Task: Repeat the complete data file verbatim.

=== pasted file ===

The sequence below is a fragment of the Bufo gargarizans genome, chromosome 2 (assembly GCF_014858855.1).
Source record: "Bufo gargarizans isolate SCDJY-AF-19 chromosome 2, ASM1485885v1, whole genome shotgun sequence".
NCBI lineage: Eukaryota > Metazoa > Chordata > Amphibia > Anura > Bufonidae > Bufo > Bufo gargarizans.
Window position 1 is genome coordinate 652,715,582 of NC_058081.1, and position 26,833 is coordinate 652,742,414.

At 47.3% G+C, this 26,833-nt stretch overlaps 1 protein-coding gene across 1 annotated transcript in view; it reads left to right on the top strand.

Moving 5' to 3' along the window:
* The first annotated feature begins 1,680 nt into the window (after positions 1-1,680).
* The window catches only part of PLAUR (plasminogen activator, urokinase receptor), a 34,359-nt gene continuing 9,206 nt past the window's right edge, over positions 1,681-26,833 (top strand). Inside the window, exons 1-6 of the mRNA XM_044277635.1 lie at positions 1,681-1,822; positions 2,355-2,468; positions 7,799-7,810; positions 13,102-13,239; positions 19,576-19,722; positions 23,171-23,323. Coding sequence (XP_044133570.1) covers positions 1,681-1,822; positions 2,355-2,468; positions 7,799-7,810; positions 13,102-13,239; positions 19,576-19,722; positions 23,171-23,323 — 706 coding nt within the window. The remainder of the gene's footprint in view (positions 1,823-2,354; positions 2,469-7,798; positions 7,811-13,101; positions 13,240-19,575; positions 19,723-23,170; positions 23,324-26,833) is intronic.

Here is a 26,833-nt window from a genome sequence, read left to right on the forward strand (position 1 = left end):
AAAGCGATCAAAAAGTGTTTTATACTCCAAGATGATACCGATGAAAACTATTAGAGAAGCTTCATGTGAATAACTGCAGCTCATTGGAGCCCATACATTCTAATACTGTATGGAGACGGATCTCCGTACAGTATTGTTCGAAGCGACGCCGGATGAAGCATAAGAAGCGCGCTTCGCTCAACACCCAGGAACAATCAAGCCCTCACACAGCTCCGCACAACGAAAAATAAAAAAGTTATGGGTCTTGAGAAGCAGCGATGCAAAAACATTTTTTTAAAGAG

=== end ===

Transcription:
The sequence below is a fragment of the Bufo gargarizans genome, chromosome 2 (assembly GCF_014858855.1).
Source record: "Bufo gargarizans isolate SCDJY-AF-19 chromosome 2, ASM1485885v1, whole genome shotgun sequence".
NCBI lineage: Eukaryota > Metazoa > Chordata > Amphibia > Anura > Bufonidae > Bufo > Bufo gargarizans.
Window position 1 is genome coordinate 652,715,582 of NC_058081.1, and position 26,833 is coordinate 652,742,414.

At 47.3% G+C, this 26,833-nt stretch overlaps 1 protein-coding gene across 1 annotated transcript in view; it reads left to right on the top strand.

Moving 5' to 3' along the window:
* The first annotated feature begins 1,680 nt into the window (after positions 1-1,680).
* The window catches only part of PLAUR (plasminogen activator, urokinase receptor), a 34,359-nt gene continuing 9,206 nt past the window's right edge, over positions 1,681-26,833 (top strand). Inside the window, exons 1-6 of the mRNA XM_044277635.1 lie at positions 1,681-1,822; positions 2,355-2,468; positions 7,799-7,810; positions 13,102-13,239; positions 19,576-19,722; positions 23,171-23,323. Coding sequence (XP_044133570.1) covers positions 1,681-1,822; positions 2,355-2,468; positions 7,799-7,810; positions 13,102-13,239; positions 19,576-19,722; positions 23,171-23,323 — 706 coding nt within the window. The remainder of the gene's footprint in view (positions 1,823-2,354; positions 2,469-7,798; positions 7,811-13,101; positions 13,240-19,575; positions 19,723-23,170; positions 23,324-26,833) is intronic.

Here is a 26,833-nt window from a genome sequence, read left to right on the forward strand (position 1 = left end):
AAAGCGATCAAAAAGTGTTTTATACTCCAAGATGATACCGATGAAAACTATTAGAGAAGCTTCATGTGAATAACTGCAGCTCATTGGAGCCCATACATTCTAATACTGTATGGAGACGGATCTCCGTACAGTATTGTTCGAAGCGACGCCGGATGAAGCATAAGAAGCGCGCTTCGCTCAACACCCAGGAACAATCAAGCCCTCACACAGCTCCGCACAACGAAAAATAAAAAAGTTATGGGTCTTGAGAAGCAGCGATGCAAAAACATTTTTTTAAAGAG